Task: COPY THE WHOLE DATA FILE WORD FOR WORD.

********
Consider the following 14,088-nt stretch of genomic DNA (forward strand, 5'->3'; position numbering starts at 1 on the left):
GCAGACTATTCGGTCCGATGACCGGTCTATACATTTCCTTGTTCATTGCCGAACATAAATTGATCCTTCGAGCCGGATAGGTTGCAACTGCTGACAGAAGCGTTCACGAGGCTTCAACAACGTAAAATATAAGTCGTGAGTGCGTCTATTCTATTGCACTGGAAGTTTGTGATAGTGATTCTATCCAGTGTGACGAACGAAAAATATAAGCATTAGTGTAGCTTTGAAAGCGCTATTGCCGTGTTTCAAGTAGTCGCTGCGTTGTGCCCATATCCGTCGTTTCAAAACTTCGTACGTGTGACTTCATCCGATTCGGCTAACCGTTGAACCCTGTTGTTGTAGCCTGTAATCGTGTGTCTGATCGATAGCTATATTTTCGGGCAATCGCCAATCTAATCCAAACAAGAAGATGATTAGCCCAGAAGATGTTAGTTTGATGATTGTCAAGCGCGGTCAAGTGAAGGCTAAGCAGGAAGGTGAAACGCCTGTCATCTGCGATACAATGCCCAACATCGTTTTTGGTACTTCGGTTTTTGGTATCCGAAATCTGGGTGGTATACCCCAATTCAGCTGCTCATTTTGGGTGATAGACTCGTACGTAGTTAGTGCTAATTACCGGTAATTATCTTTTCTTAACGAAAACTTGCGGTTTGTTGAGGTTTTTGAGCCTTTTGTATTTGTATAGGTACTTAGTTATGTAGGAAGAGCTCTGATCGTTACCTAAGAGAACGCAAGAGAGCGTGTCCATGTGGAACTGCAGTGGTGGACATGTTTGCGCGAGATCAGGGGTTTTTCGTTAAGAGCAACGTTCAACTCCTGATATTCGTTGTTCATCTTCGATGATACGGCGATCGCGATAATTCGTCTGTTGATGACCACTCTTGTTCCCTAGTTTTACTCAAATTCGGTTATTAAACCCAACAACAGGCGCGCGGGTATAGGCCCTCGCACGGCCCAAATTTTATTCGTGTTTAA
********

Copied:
Consider the following 14,088-nt stretch of genomic DNA (forward strand, 5'->3'; position numbering starts at 1 on the left):
GCAGACTATTCGGTCCGATGACCGGTCTATACATTTCCTTGTTCATTGCCGAACATAAATTGATCCTTCGAGCCGGATAGGTTGCAACTGCTGACAGAAGCGTTCACGAGGCTTCAACAACGTAAAATATAAGTCGTGAGTGCGTCTATTCTATTGCACTGGAAGTTTGTGATAGTGATTCTATCCAGTGTGACGAACGAAAAATATAAGCATTAGTGTAGCTTTGAAAGCGCTATTGCCGTGTTTCAAGTAGTCGCTGCGTTGTGCCCATATCCGTCGTTTCAAAACTTCGTACGTGTGACTTCATCCGATTCGGCTAACCGTTGAACCCTGTTGTTGTAGCCTGTAATCGTGTGTCTGATCGATAGCTATATTTTCGGGCAATCGCCAATCTAATCCAAACAAGAAGATGATTAGCCCAGAAGATGTTAGTTTGATGATTGTCAAGCGCGGTCAAGTGAAGGCTAAGCAGGAAGGTGAAACGCCTGTCATCTGCGATACAATGCCCAACATCGTTTTTGGTACTTCGGTTTTTGGTATCCGAAATCTGGGTGGTATACCCCAATTCAGCTGCTCATTTTGGGTGATAGACTCGTACGTAGTTAGTGCTAATTACCGGTAATTATCTTTTCTTAACGAAAACTTGCGGTTTGTTGAGGTTTTTGAGCCTTTTGTATTTGTATAGGTACTTAGTTATGTAGGAAGAGCTCTGATCGTTACCTAAGAGAACGCAAGAGAGCGTGTCCATGTGGAACTGCAGTGGTGGACATGTTTGCGCGAGATCAGGGGTTTTTCGTTAAGAGCAACGTTCAACTCCTGATATTCGTTGTTCATCTTCGATGATACGGCGATCGCGATAATTCGTCTGTTGATGACCACTCTTGTTCCCTAGTTTTACTCAAATTCGGTTATTAAACCCAACAACAGGCGCGCGGGTATAGGCCCTCGCACGGCCCAAATTTTATTCGTGTTTAA